Last week, more than 20 people were arrested in China over a $7.6 billion Ponzi scheme involving a peer-to-peer (P2P) lender called Ezubao.
According to a report in the Financial Times, Ezubao had 900,000 investors, utterly dwarfing Bernard Madoff’s mere 13,500.
As this latest example goes to show, we need to be extremely careful when faced with enticing sales pitches for new income opportunities. Unfortunately, it’s damnably difficult to tell whether something unconventional is a Ponzi scheme.
Worst of all, they may be getting more common.
The Economy, Ponzified
Back in 1920, when the country was still on the gold standard, Charles Ponzi had to offer 50% a month to get people buying. His scheme involved arbitrage between international postal rates that had become possible after World War I’s disruptions.
In the years to 2008, Bernie Madoff found he could attract billions by offering only 12%.
And in China this year, Ezubao offered investors just 1.2% per month, in an environment where interest rates are still much higher than in the United States.
That’s a return Ezubao could almost certainly have made through legitimate lending. Yet Ezubao’s risk controller told the Xinhua News Agency, “95% of our projects are fake.” One wonders why they bothered with the other 5%!
The economic reality is that it’s much easier to design a fake investment that yields 12% to 15% annually than to design a plausible one that yields 50% a month.
What’s more, a Ponzi scheme offering investors 12% to 15% per annum can grow much bigger and last much longer than poor Charles Ponzi’s gimcrack empire, which fell apart within months.
Thus, a much greater share of the economy will be Ponzified than in Charles Ponzi’s day. With interest rates jammed against zero, the Ponzified proportion of the world economy will be increasing all the time.
Maybe that’s the reason for the appalling productivity figure announced last Thursday, showing that productivity had fallen at a 3% annual rate in the fourth quarter and had increased by a minuscule 0.3% since the fourth quarter of last year.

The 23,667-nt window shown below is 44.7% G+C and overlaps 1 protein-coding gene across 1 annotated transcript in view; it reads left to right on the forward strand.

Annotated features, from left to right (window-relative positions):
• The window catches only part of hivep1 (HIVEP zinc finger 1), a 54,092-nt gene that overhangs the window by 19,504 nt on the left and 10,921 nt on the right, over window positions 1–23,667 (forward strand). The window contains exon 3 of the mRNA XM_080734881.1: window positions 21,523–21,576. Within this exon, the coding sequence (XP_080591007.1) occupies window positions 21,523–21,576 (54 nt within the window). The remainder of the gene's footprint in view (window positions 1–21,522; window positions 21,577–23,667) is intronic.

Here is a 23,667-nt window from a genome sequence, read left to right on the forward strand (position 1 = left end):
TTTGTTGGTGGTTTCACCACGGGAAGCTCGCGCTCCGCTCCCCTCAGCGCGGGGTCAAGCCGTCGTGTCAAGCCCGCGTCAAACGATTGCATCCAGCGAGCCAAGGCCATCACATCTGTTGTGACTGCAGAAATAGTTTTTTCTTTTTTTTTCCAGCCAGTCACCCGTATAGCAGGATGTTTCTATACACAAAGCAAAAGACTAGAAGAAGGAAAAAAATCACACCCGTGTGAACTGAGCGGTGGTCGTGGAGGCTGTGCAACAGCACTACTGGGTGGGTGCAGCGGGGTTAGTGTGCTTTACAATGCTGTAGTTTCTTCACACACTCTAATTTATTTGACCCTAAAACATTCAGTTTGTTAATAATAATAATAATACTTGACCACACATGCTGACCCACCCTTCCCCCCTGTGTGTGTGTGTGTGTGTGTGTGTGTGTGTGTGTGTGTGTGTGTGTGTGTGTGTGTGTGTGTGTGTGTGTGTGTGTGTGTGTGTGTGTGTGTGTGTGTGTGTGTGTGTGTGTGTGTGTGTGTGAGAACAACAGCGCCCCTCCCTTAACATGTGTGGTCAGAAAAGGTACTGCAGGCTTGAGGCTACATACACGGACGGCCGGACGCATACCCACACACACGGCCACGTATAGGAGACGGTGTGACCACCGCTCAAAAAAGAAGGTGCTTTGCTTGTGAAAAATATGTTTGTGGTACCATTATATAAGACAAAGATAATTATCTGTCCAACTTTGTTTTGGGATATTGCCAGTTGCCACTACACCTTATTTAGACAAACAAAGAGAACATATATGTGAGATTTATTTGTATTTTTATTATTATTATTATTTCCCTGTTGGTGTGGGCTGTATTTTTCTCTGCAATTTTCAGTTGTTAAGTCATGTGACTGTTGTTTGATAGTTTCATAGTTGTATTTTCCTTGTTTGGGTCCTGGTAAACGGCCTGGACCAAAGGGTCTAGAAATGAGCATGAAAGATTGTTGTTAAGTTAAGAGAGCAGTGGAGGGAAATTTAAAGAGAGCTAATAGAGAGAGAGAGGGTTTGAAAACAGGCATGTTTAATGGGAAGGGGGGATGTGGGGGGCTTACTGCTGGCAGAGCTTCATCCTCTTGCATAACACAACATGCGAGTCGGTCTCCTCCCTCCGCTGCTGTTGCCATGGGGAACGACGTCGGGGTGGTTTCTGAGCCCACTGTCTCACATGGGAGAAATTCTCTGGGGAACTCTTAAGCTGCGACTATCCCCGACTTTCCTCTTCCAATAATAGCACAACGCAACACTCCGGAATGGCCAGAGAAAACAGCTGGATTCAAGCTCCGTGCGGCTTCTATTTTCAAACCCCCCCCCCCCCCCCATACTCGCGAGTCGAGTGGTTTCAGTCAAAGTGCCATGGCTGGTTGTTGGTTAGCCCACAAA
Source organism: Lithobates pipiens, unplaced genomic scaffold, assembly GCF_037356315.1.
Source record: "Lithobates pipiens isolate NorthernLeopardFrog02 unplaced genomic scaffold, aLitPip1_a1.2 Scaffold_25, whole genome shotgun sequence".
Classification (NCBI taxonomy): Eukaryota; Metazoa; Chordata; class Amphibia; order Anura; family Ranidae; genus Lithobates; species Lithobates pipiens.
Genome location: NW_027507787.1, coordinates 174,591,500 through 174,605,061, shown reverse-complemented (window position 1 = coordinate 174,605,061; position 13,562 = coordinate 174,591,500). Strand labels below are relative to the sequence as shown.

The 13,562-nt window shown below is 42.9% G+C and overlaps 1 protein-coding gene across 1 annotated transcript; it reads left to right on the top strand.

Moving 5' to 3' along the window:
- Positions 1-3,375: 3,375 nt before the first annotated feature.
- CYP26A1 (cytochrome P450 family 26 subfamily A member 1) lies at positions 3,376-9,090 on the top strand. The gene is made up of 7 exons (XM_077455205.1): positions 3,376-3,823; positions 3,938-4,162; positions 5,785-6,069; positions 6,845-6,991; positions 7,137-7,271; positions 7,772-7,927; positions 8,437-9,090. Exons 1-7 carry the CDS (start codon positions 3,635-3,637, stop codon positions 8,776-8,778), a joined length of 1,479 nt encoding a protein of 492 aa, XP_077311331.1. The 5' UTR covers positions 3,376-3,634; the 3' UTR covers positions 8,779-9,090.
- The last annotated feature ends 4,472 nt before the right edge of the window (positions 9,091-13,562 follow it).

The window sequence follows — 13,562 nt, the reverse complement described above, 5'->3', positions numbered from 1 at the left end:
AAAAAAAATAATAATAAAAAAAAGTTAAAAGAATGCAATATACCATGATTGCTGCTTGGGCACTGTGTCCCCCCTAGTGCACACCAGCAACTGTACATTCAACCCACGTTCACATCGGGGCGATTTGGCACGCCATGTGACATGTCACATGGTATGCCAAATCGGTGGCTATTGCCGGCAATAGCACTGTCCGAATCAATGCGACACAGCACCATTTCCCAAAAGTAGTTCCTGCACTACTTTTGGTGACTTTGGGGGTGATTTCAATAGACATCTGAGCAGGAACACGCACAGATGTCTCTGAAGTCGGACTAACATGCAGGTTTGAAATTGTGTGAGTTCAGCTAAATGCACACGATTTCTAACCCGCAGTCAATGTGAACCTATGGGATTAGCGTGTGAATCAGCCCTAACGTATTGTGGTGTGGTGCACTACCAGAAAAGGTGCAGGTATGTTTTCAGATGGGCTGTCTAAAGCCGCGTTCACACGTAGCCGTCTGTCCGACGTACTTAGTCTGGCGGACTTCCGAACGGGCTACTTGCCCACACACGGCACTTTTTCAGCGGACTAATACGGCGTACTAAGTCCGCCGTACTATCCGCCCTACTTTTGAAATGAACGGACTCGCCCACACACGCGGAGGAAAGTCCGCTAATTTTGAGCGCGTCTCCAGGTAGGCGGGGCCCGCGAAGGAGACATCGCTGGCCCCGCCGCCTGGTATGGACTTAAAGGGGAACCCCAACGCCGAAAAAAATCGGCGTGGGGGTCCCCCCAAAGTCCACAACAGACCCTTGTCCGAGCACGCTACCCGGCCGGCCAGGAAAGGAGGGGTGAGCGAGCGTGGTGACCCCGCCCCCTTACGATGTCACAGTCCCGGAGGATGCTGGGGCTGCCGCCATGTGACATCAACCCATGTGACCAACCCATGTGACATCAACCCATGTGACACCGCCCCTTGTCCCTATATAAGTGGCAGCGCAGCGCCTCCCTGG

If more and more of the economy is Ponzified, the productivity of real economic output has less and less room to grow.
Indeed, if a Ponzi scheme is taken to include any investment that unsustainably pays dividends out of capital, they’re all around us. Many of the energy master limited partnerships (MLPs), for example, have shown themselves to effectively be Ponzis in the recent price downturn.
The Problem With Ponzis
In any case, as income investors, we’re obvious “marks” for the Ponzi scheme scamster.
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According to the mainstream media, we should all have voted for “crooked” Hillary.
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We can’t get adequate returns on ordinary dividend investments with the market so high, and bond yields are pathetic without taking too much risk. Meanwhile, we’ve heard the publicity about “alternative investments” by which the rich get richer, and about the fantastic returns supposedly available through derivative contracts.
And since we all need additional income to fund our retirements, we’re open to new investment ideas that may diversify our risk and increase our cash flow return.
But the reality is that it’s not easy to tell the difference between the slick salesmen of legitimate but unconventional investment products (usually with high commissions attached) and an equally attractive scamster peddling an outright Ponzi scheme.
In Ponzi’s day, it was fairly straightforward: Anybody offering you 50% a month was a crook. But today it’s much more difficult. There are many legitimate ways by which an investment might yield 15%, still more by which it might yield 8%.
What’s more, there are many borderline Ponzi schemes (like energy MLPs) that can carry on indefinitely buying new properties and raising new money as long as the market is favorable and energy prices are high.
Even then it can be tough to spot signs of trouble, because of the possibility of derivatives hedging. One oil MLP, Linn Energy LLC (LINE), was paying out more in dividends than its net income, but it hedged the prices of all its output in the derivatives market.
It therefore reported record income when prices dropped in 2008, because its hedges made more money than its oil production lost. Only this time around, when prices stayed down, it became obvious there was a real problem.
Then there’s Bernie Madoff’s scheme, which I’m not sure I would’ve spotted even with an MBA in finance. His claim of making money in the derivatives market would’ve been plausible, and the figures would’ve looked OK.
Only the lack of a big-time auditor would’ve raised a flag – and there have been enough frauds audited by major accounting firms that even that isn’t a sure sign.
Ezubao, too, would’ve been highly plausible. P2P lending is indeed a potentially attractive business in the giant Chinese market.
So my advice is: Stick to ordinary bond and share investments in major companies, which are probably at worst accidental Ponzi schemes like the energy MLPs. And remember that with today’s low interest rates, there are far more Ponzi schemes around than there were in Charles Ponzi’s day.